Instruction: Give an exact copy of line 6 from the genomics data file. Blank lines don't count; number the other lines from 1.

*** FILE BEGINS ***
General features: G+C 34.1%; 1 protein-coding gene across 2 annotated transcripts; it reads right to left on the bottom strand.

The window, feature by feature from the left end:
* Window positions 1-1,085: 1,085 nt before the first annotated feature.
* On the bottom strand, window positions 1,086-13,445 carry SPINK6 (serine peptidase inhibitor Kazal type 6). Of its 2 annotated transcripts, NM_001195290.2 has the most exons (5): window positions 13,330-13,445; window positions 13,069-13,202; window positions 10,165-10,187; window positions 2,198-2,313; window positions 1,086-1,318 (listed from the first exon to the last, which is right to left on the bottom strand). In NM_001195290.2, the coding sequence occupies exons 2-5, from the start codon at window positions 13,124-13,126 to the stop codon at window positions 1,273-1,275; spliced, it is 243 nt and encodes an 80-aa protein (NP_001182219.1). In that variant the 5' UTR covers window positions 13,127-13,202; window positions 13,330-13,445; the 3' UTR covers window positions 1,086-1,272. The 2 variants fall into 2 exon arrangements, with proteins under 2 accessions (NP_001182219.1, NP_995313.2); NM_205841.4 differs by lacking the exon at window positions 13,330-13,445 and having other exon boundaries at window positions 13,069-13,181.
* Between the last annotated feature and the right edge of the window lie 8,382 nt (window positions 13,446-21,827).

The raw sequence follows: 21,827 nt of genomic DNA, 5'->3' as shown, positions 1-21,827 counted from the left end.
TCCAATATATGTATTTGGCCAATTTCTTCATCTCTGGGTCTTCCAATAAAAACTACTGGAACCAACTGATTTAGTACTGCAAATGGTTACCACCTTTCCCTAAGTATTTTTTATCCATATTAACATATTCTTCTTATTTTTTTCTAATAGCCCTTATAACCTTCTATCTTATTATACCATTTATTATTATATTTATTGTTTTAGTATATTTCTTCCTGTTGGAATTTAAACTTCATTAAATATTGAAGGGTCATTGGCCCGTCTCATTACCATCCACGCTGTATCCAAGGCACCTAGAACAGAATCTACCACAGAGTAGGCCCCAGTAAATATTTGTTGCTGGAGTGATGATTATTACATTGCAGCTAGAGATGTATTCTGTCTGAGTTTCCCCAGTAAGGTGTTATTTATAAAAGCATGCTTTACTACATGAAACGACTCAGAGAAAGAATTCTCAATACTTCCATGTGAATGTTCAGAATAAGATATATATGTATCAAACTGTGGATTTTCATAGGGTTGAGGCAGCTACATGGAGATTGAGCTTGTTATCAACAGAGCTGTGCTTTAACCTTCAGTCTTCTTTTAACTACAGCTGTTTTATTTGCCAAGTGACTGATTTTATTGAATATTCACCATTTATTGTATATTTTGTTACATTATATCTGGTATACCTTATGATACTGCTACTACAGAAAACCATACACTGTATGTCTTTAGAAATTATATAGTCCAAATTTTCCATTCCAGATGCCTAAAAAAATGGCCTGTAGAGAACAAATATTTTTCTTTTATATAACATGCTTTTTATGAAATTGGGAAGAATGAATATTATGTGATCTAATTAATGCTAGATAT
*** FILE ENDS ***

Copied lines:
The raw sequence follows: 21,827 nt of genomic DNA, 5'->3' as shown, positions 1-21,827 counted from the left end.